From my perspective as an actively sailing deck officer, the security plans I’ve seen on board merchant ships have had serious shortcomings. Each plan called for the use of fire hoses and axes to repel pirates — an unrealistic defense against assailants wielding grenade launchers and automatic weapons. A piracy “hot button” notifying authorities ashore is not going to stop attackers as they storm aboard with AK-47 assault rifles. Trying to avoid or outrun the pirates is not very realistic when most merchant vessels have speeds of 10 to 25 knots, and many pirate boats are capable of 30 to 50 knots.
When it comes to ISPS compliance, some companies realize that more is needed. There are shipping companies that go beyond the standard “fire hose and fire ax” security plan and supply their vessels with non-lethal defensive equipment like night-vision scopes and long-range acoustic devices (LRADs). A night-vision scope can enable a mariner on lookout to see suspicious vessels approaching in the dark — a tactic many pirates use. Also known as a sonic blaster, an LRAD looks somewhat like a satellite dish and is described as a “bullhorn on steroids.” It delivers an ear-splitting sound blast that temporarily disables and disorients an attacker, allowing the vessel the opportunity for escape. In 2005 crewmembers aboard Seabourn Spirit, a cruise ship operated by Carnival Cruise Lines, used this equipment to help repel a pirate attack.
Two other non-lethal means of defending against a pirate attack in use on merchant ships are electric ship fences and closed-circuit TV cameras. The Secure-Ship electric fence, marketed by a company based in the Netherlands, is recommended by both the International Maritime Bureau and the IMO as an anti-piracy defense. These “fences” are really large cables strung around the perimeter of the ship outside of the gunwale. When touched, they sound an alarm and deliver a 9,000-volt shock to knock the pirates back in the water. Combining this system with closed-circuit TV monitors, the officers on the bridge would instantly know that their ship was under attack — and where the pirates were attempting to board the vessel.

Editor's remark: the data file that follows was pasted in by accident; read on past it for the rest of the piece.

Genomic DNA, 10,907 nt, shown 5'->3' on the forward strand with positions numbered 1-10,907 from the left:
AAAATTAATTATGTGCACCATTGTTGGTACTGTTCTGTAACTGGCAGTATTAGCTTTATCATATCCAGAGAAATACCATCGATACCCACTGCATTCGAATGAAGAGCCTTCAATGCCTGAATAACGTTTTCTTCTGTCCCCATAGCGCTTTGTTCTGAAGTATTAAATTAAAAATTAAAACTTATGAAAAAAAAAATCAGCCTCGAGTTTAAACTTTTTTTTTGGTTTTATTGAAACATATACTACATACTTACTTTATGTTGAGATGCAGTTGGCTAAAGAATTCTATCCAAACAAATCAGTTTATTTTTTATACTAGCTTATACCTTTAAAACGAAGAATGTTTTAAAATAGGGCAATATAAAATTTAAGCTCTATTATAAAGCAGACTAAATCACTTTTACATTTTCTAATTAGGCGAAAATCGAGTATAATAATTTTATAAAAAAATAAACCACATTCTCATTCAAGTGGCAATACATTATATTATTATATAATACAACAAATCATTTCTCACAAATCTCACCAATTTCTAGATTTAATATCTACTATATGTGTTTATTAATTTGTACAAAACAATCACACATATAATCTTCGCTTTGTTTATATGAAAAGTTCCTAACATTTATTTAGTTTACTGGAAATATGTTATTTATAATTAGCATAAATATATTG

Historically, merchant mariners used swords, pistols and cannons to repel attacks. Today, some merchant mariners use Uzis and M-14 rifles. A friend of mine who works for Zim Container Line told me that on Zim ships every crewmember is issued an Uzi, an automatic weapon, and is trained in its use.
In the United States, just to sail as a civilian merchant mariner on a Military Sealift Command ship you must have weapons training. On board the vessel, M-14 rifles, M-500 shotguns and M-9 pistols are issued to the crew in case of armed attack.
Other companies hire armed guards to protect the ship and crew. I know of a U.S.-flagged integrated tug/barge working in the Persian Gulf that carries four armed guards at all times.
Piracy against merchant ships has a high cost, both in money and in lives. Sixteen billion dollars is lost each year. In addition, thousands of merchant mariners like Capt. Darch and his crew on Svitzer Korsakov have been kidnapped or killed by pirates. I believe that merchant mariners and shipping companies have a right to expect that the authorities in charge will make the high seas safe. Until that time comes, mariners should be given the means to effectively defend themselves and their vessels.
Till next time I wish you all Smooth Sailin’.
Kelly Sweeney holds the licenses of master (oceans, any gross tons) and master of towing vessels (oceans), and regularly sails on a wide variety of commercial vessels. He lives on an island near Seattle. You can contact him at email@example.com.